While at my parents, Clover (again!) managed to scare the life out of all of us by finding the smallest, darkest, most hidden place in the whole flat and curl up for a nice long sleep. For four hours, she snoozed undiscovered while we assumed she’d escaped out of the sash windows and fallen to her death. We cried, shouted at each other, printed lost posters (to distribute to all the flats we were trying not to alert to the cats’ presence in the first place, as they’re not really allowed there), and generally experienced heartbreak on a scale I hadn’t even imagined. I had no idea how much it would hurt, to believe my kitty truly lost to me, and possibly dead.
So when, after all that heartache, Dad discovered her inches from him, hidden in the tiniest possible space under the printer, I could happily have smacked her furry little bottom (!) and I have a lot more sympathy for parents who shout from pure relief when they think their children are lost and then they come back. And of course I’d never hurt my kitties. Instead I showered her with love, with which she was distinctly unimpressed, shut all the windows, retrieved Luna from where she’d retreated into the bottom of the cupboard to escape her mad sobbing human, and proceeded to take both of them to bed. Where they both refused to sleep in their usual places on my head and my feet. But I had them both back safely. Worst day ever with the best possible ending.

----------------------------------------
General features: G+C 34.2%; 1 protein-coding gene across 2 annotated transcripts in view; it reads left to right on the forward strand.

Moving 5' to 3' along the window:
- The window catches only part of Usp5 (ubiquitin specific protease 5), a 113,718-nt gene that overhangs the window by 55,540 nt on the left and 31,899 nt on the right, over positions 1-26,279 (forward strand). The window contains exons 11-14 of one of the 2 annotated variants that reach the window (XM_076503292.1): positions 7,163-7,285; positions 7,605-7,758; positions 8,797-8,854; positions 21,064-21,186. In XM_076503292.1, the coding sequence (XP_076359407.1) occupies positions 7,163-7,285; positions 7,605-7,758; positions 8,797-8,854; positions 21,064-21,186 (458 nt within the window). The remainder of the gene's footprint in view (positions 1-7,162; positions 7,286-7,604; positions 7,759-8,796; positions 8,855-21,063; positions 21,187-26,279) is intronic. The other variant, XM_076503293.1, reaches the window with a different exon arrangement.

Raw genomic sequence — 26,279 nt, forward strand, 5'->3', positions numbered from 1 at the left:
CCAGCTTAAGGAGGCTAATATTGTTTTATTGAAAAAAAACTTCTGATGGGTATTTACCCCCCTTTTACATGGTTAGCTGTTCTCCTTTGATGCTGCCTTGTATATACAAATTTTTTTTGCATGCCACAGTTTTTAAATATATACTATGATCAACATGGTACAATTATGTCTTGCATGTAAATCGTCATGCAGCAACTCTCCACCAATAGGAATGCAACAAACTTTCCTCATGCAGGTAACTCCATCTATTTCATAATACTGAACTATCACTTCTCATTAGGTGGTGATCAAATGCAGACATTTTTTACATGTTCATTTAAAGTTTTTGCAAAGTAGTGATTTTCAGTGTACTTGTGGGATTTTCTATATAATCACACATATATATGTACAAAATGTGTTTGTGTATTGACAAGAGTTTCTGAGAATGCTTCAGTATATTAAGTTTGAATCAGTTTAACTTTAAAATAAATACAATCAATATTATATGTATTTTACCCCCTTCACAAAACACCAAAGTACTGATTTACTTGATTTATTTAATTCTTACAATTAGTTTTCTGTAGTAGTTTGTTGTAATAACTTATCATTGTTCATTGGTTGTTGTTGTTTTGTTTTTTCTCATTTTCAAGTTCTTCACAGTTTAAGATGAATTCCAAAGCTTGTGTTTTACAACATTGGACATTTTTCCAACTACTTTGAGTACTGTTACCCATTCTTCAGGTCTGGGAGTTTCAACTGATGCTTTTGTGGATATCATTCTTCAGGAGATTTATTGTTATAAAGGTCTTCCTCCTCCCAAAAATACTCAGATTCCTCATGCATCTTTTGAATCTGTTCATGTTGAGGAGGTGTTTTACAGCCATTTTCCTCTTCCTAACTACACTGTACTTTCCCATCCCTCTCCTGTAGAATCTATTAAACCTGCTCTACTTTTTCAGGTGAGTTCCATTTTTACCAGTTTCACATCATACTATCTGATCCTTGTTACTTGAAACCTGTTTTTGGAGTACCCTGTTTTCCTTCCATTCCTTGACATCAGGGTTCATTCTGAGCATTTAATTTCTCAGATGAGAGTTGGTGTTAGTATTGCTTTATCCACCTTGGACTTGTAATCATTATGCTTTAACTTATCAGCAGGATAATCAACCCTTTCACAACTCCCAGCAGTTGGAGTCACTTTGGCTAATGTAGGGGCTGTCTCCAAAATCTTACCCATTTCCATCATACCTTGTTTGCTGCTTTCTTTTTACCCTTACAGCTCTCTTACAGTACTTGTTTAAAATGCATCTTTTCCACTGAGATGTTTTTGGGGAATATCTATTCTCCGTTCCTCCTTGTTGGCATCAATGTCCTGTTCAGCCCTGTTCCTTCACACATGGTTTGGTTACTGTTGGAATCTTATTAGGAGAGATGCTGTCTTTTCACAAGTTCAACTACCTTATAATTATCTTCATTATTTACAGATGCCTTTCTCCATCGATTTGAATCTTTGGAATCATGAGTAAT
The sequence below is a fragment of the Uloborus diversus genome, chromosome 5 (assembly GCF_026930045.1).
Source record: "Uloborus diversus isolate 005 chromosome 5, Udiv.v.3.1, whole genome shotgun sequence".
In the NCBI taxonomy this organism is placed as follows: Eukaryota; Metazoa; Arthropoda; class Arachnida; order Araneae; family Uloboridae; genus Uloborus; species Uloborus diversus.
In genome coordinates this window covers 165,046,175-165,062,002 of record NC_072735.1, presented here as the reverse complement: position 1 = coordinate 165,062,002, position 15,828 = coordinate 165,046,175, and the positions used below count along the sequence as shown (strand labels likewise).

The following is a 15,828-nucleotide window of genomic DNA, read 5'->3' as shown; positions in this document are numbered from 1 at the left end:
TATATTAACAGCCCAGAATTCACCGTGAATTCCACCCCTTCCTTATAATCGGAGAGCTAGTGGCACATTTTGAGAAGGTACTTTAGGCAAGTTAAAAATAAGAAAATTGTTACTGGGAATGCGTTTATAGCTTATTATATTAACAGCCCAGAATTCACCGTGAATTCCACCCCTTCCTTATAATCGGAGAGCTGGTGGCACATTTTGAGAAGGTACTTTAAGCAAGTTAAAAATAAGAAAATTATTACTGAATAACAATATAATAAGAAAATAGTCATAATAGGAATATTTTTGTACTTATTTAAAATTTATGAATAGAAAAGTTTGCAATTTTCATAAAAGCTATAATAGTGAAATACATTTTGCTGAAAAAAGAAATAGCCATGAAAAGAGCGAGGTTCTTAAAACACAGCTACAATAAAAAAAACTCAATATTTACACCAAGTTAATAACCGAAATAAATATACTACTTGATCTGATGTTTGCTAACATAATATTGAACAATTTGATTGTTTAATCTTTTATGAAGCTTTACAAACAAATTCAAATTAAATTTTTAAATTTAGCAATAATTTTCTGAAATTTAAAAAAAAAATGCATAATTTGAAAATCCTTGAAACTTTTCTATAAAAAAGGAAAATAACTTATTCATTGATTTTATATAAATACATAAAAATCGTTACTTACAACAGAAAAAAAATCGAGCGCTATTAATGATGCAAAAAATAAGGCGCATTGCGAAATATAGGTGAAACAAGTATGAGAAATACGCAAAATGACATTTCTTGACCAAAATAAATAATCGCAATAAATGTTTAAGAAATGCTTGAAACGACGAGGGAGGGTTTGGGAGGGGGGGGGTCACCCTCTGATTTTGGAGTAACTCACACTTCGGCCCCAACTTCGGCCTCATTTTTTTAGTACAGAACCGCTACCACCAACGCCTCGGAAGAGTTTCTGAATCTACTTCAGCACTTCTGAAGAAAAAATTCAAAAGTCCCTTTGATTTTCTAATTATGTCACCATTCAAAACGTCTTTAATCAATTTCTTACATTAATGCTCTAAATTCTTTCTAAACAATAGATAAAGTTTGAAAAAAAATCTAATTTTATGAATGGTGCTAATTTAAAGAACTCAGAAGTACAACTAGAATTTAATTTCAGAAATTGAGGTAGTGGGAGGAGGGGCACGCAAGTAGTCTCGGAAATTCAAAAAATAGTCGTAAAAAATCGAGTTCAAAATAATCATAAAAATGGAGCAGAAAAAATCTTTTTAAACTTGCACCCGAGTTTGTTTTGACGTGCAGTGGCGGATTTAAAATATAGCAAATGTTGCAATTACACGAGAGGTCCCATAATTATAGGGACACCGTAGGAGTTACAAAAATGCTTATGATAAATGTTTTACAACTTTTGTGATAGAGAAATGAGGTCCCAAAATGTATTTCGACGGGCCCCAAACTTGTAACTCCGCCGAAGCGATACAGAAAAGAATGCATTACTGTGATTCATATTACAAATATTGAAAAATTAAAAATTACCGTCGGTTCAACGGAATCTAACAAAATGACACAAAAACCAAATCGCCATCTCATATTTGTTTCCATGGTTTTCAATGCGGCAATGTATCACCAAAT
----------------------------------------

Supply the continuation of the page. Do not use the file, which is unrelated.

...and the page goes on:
And just this morning, I heard an ominous thump, then found Luna crouched on the floor rather than sprinting away. When I picked her up and put her down again, she sort of crouch-limped across the conservatory floor, nearly giving me a heart attack, so I rang the vet and made an emergency appointment. Of course, ten minutes later I caught her bounding across the house at full speed, with nothing at all wrong with her. Cats!! Took her in anyway so that I could relax today, and it turns out she has one, possibly two, dislocating knees that she’s had since birth. They don’t cause her pain, but they do sometimes pop out which will cause her to shake her leg around until they pop back in. Le sigh!
But those incidents aside, they’re beautiful and gorgeous and snuggly and wonderful, and I’m immensely grateful to have had another year with them. And so glad we get to stay in the home they’ve known since they were six months old, and that they are so happy in.